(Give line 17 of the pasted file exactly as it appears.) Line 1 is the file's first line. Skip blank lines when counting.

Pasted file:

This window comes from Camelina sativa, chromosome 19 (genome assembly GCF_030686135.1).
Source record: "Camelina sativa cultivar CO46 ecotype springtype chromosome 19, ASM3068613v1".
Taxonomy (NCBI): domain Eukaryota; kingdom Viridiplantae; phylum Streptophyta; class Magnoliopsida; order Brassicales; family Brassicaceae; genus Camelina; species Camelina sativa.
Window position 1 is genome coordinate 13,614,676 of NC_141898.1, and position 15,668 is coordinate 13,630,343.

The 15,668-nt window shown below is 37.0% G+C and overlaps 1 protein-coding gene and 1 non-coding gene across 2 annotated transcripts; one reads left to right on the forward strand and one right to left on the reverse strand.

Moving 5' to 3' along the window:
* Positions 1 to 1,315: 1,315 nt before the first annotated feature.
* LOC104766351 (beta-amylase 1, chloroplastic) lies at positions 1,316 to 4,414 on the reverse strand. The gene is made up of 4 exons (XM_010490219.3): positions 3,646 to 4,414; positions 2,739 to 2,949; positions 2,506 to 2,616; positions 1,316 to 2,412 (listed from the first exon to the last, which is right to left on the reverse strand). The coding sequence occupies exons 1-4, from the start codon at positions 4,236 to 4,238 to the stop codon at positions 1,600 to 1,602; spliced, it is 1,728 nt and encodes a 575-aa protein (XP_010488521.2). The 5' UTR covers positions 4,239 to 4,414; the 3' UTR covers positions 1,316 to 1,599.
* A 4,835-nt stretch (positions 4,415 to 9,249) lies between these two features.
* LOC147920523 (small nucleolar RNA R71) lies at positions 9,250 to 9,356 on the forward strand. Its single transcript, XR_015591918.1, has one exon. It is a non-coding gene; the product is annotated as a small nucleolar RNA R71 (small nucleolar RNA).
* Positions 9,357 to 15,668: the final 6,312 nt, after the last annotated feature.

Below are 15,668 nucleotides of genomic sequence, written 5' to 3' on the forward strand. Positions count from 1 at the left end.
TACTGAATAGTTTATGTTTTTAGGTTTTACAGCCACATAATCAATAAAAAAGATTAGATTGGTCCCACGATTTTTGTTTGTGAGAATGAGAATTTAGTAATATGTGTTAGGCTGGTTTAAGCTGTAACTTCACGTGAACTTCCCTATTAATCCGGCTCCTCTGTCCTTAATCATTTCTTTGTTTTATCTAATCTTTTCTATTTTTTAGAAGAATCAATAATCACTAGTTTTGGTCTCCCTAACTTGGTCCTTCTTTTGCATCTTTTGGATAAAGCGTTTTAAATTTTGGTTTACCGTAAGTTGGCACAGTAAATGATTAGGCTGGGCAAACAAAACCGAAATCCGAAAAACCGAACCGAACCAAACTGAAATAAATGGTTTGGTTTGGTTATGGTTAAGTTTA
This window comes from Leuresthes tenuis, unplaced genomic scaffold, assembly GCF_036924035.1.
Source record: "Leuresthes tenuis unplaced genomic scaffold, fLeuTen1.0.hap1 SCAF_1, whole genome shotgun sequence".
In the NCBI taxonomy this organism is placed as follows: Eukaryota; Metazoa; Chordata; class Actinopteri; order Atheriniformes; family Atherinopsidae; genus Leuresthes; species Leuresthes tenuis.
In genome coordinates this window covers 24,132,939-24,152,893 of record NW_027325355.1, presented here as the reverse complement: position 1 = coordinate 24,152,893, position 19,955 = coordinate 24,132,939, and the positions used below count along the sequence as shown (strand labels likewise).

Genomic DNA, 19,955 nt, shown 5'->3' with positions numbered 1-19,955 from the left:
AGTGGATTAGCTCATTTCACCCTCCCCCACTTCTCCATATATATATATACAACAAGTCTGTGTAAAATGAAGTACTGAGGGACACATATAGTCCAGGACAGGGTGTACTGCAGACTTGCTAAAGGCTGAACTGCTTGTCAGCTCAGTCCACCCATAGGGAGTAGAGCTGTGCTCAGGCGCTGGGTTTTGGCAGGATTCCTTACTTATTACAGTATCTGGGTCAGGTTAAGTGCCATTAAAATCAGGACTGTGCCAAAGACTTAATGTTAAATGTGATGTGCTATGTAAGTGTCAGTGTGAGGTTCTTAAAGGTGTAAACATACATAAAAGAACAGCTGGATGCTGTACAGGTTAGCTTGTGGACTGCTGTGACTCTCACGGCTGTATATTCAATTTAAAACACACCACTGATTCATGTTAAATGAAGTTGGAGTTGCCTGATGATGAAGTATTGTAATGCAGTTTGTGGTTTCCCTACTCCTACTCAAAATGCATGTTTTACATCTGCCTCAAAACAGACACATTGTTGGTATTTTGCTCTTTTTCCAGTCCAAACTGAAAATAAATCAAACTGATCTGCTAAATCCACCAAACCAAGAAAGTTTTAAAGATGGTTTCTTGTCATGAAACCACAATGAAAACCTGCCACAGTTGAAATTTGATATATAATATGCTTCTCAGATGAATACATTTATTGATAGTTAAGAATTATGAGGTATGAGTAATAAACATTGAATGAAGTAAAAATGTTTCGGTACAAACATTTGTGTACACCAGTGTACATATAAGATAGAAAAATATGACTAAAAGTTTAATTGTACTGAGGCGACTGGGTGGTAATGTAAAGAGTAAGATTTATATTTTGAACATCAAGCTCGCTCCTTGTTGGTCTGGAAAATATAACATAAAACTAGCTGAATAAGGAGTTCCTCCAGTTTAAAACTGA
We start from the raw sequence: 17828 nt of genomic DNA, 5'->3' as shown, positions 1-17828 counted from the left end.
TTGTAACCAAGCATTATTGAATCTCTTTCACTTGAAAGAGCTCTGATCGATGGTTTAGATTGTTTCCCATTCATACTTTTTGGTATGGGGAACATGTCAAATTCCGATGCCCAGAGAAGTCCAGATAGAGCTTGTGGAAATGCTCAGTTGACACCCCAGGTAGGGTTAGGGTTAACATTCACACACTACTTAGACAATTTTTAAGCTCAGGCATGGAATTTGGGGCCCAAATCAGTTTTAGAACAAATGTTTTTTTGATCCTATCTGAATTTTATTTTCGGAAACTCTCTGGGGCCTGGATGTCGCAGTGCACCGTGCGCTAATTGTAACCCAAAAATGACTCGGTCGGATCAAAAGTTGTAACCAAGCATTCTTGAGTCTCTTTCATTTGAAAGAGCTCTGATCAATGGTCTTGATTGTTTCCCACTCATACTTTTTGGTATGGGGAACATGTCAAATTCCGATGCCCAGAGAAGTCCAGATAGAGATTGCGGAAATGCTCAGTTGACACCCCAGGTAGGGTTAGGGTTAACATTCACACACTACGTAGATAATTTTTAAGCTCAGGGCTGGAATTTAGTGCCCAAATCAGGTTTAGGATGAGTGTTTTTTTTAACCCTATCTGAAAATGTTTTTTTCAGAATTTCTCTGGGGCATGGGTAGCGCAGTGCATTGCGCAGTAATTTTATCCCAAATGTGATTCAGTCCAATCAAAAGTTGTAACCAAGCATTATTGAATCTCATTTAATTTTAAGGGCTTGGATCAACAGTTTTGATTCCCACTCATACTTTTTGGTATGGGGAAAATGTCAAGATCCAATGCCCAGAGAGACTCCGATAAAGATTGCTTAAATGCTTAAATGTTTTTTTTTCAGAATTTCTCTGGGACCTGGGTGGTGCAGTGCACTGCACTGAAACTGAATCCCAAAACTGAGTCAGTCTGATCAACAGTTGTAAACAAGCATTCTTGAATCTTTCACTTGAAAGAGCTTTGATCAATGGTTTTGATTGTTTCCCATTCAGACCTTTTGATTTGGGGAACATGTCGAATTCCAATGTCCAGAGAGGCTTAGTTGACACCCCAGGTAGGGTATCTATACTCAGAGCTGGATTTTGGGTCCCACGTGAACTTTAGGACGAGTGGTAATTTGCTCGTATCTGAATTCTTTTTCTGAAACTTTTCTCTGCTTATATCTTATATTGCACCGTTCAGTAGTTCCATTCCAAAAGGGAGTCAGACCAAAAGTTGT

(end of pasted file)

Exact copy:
In genome coordinates this window covers 24,132,939-24,152,893 of record NW_027325355.1, presented here as the reverse complement: position 1 = coordinate 24,152,893, position 19,955 = coordinate 24,132,939, and the positions used below count along the sequence as shown (strand labels likewise).